I switched to a gentle liquid body wash that is soap-free, moisturizing and hypoallergenic. After bath time, I would put lotion while her skin was still damp, just so her skin will be hydrated, and the lotion will seal and lock the moisture in to keep her skin soft and moisturized. I still use telon oil from time to time particularly those that are formulated with citronella to ward off pesky mosquitoes when we go outside or visit relatives.
Just a little PSA for parents to be, new parents, parents with their nth child:
Dry baby skin is totally common and normal in the first few months of life. You will even notice dry peeling skin in the first week or so and this usually gets better quickly. Some things that might make skin even drier is bathing too frequently with soap, as soap can make skin dry or make dry skin even worse because soap strips the skin’s natural oils, and this makes it harder for babies’ skin to keep moisture in.
Try to keep bath times short and avoid using bath products that are heavily fragranced and stripping to the skin, opt for soap-free alternatives that are hypoallergenic and moisturizing.
The environment is also a major factor as low humidity makes dry skin even more likely. Some babies are born with skin conditions like eczema which causes dry skin and parents must be even more careful because dry skin can lead to irritation which can lead to flaking and dryness and when is severe enough will lead to redness, cracking and bleeding and prone to infections. Which is painful enough for an adult, imagine for an infant.
And …. if you’re from the nusantara region, please be careful with using telon oil. Although most babies respond well to using telon oil, there are some who might be sensitive towards it. Don’t use it excessively like I did, a few drops here and there rubbed gently into skin should be enough. It does smell comforting and gives a warm sensation but is not scientifically proven to be beneficial, so if your child reacts negatively towards it, please discontinue use. Babies outside the nusantara region don’t use telon oil and they’re perfectly fine. It’s not essential… Now I sound like a telon oil hater hahaha. I’m not, I still love it, just not on my daughter.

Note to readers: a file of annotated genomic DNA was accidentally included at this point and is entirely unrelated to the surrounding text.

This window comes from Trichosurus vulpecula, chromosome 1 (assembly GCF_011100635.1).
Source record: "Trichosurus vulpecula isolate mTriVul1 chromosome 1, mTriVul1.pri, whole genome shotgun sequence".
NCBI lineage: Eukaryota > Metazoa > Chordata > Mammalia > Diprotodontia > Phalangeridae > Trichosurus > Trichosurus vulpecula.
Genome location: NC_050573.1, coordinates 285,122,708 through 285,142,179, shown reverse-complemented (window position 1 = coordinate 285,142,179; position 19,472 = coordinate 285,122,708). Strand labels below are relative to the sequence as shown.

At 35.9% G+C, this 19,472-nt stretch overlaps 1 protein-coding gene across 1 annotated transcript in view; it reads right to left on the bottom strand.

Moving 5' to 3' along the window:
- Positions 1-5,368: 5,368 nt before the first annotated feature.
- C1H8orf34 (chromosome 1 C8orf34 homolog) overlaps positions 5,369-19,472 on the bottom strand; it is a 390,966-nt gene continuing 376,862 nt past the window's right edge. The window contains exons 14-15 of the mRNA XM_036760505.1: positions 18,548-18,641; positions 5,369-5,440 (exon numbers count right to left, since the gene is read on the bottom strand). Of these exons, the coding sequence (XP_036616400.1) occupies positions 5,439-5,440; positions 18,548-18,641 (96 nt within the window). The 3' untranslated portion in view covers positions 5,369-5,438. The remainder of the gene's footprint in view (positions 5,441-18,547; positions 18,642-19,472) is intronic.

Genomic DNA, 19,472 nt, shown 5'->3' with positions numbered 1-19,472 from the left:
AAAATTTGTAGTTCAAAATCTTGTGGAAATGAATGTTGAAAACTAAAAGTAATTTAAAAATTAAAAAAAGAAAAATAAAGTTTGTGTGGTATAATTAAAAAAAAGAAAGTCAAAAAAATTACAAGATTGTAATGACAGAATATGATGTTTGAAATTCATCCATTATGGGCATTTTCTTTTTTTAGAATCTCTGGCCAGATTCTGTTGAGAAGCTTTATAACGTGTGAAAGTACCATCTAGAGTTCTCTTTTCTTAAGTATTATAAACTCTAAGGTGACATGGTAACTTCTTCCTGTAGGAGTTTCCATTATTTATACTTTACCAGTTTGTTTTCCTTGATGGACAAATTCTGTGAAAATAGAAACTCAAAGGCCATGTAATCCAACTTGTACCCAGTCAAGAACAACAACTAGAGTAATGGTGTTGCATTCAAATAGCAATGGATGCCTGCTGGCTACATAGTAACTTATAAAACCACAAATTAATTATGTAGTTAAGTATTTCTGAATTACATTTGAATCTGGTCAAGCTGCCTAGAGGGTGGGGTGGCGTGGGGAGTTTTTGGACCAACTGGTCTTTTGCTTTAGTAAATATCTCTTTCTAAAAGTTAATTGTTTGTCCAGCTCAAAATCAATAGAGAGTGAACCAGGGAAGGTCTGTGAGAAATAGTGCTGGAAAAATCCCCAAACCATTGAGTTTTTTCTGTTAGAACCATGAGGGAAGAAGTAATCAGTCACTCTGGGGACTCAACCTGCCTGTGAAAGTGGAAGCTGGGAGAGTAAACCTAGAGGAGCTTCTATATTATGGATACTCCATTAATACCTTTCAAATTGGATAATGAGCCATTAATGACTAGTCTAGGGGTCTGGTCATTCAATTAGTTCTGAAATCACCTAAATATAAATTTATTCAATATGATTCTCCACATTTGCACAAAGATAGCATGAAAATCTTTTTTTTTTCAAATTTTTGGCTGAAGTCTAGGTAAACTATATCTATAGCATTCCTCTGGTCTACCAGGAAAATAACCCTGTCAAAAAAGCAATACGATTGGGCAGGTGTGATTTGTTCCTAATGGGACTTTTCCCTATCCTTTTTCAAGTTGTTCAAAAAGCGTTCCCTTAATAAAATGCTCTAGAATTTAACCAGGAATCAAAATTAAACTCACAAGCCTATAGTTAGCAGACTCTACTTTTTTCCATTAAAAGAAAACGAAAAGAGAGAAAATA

Fast-forward to now, her skin is as normal as a 3-year old’s can be. A few scars here and there from falling over and peppered with Disney band aids everywhere because she is obsessed with Mickey Mouse. I’m sure many parents can relate. Her skin is no longer ashy but, is supple and smooth. I had to go back to bathing her twice a day after she started running around and playing outside more. Of course, I would slather on lotion afterwards just to lock in the moisture and protect her skin.
As an active toddler it’s becoming harder to get her to settle down and enjoy lotion time but that’s okay, her skin is a lot stronger and less prone to dryness now as she is older, and her skin isn’t as thin and delicate.
Parenthood is a learning process, we have our ups and downs and that’s okay! I’ve learnt over overtime that my daughter has a sensitivity towards lavender oil, shrimp and milk. And that’s not at all instant revelations, believe me. Some severe reactions had to happen before I realized something was off.
So please don’t be hard on yourself! If you feel something is wrong, don’t be afraid to ask for help and consult a doctor for advice.
Much love, Fathin A.
Fathin is a content writer for Eva Purity and loves to share her own personal experiences. This post does not construe as medical diagnosis or any form of treatment for any skin issues. You should seek professional medical opinion and diagnoses.